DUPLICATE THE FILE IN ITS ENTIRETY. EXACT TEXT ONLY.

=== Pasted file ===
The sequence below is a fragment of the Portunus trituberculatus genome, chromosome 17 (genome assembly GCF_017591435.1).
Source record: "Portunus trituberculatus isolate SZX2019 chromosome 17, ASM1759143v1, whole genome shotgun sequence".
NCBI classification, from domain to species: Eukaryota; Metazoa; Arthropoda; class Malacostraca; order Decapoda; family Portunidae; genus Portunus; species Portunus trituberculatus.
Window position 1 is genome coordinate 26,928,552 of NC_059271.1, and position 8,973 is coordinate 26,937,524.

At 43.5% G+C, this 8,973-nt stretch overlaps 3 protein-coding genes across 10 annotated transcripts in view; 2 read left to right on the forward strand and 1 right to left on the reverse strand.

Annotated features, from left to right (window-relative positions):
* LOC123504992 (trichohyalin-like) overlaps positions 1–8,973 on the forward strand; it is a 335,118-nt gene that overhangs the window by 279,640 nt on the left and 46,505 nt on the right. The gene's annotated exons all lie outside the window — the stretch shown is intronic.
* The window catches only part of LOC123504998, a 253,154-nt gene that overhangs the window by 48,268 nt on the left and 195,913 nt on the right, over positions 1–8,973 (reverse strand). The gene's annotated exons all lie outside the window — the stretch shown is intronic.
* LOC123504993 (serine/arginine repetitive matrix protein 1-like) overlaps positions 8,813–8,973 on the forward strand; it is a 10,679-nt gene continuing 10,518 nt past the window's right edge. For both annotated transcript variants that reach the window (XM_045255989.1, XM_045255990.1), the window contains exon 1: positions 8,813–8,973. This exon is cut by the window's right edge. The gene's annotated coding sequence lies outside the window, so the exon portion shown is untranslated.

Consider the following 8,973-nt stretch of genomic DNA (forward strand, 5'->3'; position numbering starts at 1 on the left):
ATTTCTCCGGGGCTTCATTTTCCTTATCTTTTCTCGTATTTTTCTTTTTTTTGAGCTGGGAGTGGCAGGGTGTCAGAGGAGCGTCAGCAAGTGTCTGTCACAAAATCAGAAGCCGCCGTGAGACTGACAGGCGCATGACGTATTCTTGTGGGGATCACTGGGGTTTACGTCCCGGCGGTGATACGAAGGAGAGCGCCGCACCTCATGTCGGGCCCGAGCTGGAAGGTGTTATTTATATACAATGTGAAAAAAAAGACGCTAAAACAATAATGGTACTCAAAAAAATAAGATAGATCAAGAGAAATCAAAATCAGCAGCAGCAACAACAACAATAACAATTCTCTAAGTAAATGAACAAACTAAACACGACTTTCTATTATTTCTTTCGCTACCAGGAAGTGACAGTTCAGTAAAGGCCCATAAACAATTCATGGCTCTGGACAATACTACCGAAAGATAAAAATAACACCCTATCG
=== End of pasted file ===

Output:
The sequence below is a fragment of the Portunus trituberculatus genome, chromosome 17 (genome assembly GCF_017591435.1).
Source record: "Portunus trituberculatus isolate SZX2019 chromosome 17, ASM1759143v1, whole genome shotgun sequence".
NCBI classification, from domain to species: Eukaryota; Metazoa; Arthropoda; class Malacostraca; order Decapoda; family Portunidae; genus Portunus; species Portunus trituberculatus.
Window position 1 is genome coordinate 26,928,552 of NC_059271.1, and position 8,973 is coordinate 26,937,524.

At 43.5% G+C, this 8,973-nt stretch overlaps 3 protein-coding genes across 10 annotated transcripts in view; 2 read left to right on the forward strand and 1 right to left on the reverse strand.

Annotated features, from left to right (window-relative positions):
* LOC123504992 (trichohyalin-like) overlaps positions 1–8,973 on the forward strand; it is a 335,118-nt gene that overhangs the window by 279,640 nt on the left and 46,505 nt on the right. The gene's annotated exons all lie outside the window — the stretch shown is intronic.
* The window catches only part of LOC123504998, a 253,154-nt gene that overhangs the window by 48,268 nt on the left and 195,913 nt on the right, over positions 1–8,973 (reverse strand). The gene's annotated exons all lie outside the window — the stretch shown is intronic.
* LOC123504993 (serine/arginine repetitive matrix protein 1-like) overlaps positions 8,813–8,973 on the forward strand; it is a 10,679-nt gene continuing 10,518 nt past the window's right edge. For both annotated transcript variants that reach the window (XM_045255989.1, XM_045255990.1), the window contains exon 1: positions 8,813–8,973. This exon is cut by the window's right edge. The gene's annotated coding sequence lies outside the window, so the exon portion shown is untranslated.

Consider the following 8,973-nt stretch of genomic DNA (forward strand, 5'->3'; position numbering starts at 1 on the left):
ATTTCTCCGGGGCTTCATTTTCCTTATCTTTTCTCGTATTTTTCTTTTTTTTGAGCTGGGAGTGGCAGGGTGTCAGAGGAGCGTCAGCAAGTGTCTGTCACAAAATCAGAAGCCGCCGTGAGACTGACAGGCGCATGACGTATTCTTGTGGGGATCACTGGGGTTTACGTCCCGGCGGTGATACGAAGGAGAGCGCCGCACCTCATGTCGGGCCCGAGCTGGAAGGTGTTATTTATATACAATGTGAAAAAAAAGACGCTAAAACAATAATGGTACTCAAAAAAATAAGATAGATCAAGAGAAATCAAAATCAGCAGCAGCAACAACAACAATAACAATTCTCTAAGTAAATGAACAAACTAAACACGACTTTCTATTATTTCTTTCGCTACCAGGAAGTGACAGTTCAGTAAAGGCCCATAAACAATTCATGGCTCTGGACAATACTACCGAAAGATAAAAATAACACCCTATCG